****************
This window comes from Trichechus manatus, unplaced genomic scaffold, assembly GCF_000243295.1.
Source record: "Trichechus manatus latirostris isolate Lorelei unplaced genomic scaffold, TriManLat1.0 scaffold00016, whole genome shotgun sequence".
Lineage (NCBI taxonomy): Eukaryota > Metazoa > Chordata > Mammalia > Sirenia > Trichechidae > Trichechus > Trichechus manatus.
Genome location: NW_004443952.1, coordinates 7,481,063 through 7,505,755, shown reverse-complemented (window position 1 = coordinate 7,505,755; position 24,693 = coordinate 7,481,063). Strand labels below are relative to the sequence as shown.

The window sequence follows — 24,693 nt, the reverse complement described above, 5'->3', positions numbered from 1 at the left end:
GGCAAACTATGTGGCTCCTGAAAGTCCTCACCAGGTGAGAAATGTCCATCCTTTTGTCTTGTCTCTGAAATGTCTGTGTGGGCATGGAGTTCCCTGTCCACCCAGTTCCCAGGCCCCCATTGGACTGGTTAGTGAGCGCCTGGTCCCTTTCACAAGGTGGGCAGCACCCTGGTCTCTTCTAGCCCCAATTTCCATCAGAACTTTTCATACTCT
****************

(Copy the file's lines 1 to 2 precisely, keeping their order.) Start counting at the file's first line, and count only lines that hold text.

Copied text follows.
This window comes from Trichechus manatus, unplaced genomic scaffold, assembly GCF_000243295.1.
Source record: "Trichechus manatus latirostris isolate Lorelei unplaced genomic scaffold, TriManLat1.0 scaffold00016, whole genome shotgun sequence".